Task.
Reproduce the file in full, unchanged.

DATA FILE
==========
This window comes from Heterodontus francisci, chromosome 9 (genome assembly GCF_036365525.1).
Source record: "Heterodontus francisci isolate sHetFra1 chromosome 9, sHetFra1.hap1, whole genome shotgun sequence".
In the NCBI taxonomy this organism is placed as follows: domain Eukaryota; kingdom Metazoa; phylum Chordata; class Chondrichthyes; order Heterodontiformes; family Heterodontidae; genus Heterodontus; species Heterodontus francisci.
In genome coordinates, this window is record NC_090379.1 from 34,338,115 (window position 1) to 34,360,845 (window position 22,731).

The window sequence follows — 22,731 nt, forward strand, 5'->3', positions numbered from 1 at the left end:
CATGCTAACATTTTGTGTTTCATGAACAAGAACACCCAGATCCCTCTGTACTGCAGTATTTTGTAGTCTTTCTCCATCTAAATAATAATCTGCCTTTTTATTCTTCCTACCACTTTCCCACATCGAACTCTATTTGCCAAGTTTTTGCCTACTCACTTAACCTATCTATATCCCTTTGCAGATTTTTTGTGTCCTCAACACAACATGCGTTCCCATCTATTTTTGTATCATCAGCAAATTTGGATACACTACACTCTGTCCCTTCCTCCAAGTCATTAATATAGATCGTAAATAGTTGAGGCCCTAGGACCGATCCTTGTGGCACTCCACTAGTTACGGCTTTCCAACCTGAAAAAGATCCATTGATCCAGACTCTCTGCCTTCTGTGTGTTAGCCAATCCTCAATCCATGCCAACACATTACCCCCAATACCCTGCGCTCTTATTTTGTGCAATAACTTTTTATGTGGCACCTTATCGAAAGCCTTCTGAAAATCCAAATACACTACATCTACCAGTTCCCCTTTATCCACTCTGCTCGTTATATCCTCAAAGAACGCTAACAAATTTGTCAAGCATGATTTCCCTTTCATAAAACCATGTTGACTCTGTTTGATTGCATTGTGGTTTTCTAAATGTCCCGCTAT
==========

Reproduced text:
This window comes from Heterodontus francisci, chromosome 9 (genome assembly GCF_036365525.1).
Source record: "Heterodontus francisci isolate sHetFra1 chromosome 9, sHetFra1.hap1, whole genome shotgun sequence".
In the NCBI taxonomy this organism is placed as follows: domain Eukaryota; kingdom Metazoa; phylum Chordata; class Chondrichthyes; order Heterodontiformes; family Heterodontidae; genus Heterodontus; species Heterodontus francisci.
In genome coordinates, this window is record NC_090379.1 from 34,338,115 (window position 1) to 34,360,845 (window position 22,731).

The window sequence follows — 22,731 nt, forward strand, 5'->3', positions numbered from 1 at the left end:
CATGCTAACATTTTGTGTTTCATGAACAAGAACACCCAGATCCCTCTGTACTGCAGTATTTTGTAGTCTTTCTCCATCTAAATAATAATCTGCCTTTTTATTCTTCCTACCACTTTCCCACATCGAACTCTATTTGCCAAGTTTTTGCCTACTCACTTAACCTATCTATATCCCTTTGCAGATTTTTTGTGTCCTCAACACAACATGCGTTCCCATCTATTTTTGTATCATCAGCAAATTTGGATACACTACACTCTGTCCCTTCCTCCAAGTCATTAATATAGATCGTAAATAGTTGAGGCCCTAGGACCGATCCTTGTGGCACTCCACTAGTTACGGCTTTCCAACCTGAAAAAGATCCATTGATCCAGACTCTCTGCCTTCTGTGTGTTAGCCAATCCTCAATCCATGCCAACACATTACCCCCAATACCCTGCGCTCTTATTTTGTGCAATAACTTTTTATGTGGCACCTTATCGAAAGCCTTCTGAAAATCCAAATACACTACATCTACCAGTTCCCCTTTATCCACTCTGCTCGTTATATCCTCAAAGAACGCTAACAAATTTGTCAAGCATGATTTCCCTTTCATAAAACCATGTTGACTCTGTTTGATTGCATTGTGGTTTTCTAAATGTCCCGCTAT